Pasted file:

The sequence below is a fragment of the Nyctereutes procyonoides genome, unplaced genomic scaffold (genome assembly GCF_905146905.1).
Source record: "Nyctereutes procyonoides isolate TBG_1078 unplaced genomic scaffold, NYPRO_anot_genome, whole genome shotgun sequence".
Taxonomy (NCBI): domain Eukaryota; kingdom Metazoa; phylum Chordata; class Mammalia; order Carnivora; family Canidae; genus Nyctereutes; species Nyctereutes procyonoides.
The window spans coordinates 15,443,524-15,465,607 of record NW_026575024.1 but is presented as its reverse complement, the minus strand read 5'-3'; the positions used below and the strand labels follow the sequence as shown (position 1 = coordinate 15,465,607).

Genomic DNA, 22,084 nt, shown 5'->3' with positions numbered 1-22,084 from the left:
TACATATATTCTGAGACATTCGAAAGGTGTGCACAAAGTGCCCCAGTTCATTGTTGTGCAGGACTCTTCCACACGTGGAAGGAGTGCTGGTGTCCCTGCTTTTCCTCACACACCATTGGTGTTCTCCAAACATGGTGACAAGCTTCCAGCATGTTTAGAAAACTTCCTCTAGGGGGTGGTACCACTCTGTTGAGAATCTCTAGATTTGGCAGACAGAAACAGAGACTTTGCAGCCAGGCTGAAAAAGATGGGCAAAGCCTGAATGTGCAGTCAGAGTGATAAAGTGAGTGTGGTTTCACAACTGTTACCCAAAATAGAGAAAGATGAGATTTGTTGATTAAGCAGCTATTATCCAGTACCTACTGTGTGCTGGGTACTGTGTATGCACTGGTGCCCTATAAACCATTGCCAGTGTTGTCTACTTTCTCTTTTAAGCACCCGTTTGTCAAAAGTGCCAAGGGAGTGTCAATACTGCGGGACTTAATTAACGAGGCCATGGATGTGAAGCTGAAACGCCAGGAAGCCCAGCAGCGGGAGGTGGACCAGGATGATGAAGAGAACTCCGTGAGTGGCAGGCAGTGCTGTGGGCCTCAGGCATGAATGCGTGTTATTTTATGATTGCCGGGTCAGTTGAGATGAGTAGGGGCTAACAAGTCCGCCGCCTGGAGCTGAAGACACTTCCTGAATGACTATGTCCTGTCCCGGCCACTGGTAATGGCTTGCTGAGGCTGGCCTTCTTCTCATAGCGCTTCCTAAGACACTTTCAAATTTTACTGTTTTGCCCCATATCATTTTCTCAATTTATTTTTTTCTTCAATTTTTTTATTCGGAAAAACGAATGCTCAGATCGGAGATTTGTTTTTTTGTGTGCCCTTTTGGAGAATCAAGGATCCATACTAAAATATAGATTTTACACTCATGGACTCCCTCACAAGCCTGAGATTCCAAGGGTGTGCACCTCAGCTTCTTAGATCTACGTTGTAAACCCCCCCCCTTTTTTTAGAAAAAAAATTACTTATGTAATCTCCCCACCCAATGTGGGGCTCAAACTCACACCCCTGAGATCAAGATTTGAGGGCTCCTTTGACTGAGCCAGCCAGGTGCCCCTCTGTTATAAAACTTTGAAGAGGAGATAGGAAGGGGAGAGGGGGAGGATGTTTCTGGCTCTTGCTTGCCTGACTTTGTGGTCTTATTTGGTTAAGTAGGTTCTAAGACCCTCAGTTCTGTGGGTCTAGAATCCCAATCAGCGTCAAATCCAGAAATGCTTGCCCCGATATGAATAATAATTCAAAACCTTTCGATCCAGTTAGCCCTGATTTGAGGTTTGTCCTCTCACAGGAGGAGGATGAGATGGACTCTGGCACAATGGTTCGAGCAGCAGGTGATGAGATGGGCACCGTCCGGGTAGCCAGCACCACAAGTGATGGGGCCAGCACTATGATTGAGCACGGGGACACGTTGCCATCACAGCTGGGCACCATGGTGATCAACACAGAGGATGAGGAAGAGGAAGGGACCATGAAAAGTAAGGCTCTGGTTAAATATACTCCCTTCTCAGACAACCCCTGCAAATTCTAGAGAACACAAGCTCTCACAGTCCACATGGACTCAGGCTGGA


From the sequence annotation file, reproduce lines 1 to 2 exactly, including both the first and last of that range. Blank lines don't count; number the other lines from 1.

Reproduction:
The sequence below is a fragment of the Nyctereutes procyonoides genome, unplaced genomic scaffold (genome assembly GCF_905146905.1).
Source record: "Nyctereutes procyonoides isolate TBG_1078 unplaced genomic scaffold, NYPRO_anot_genome, whole genome shotgun sequence".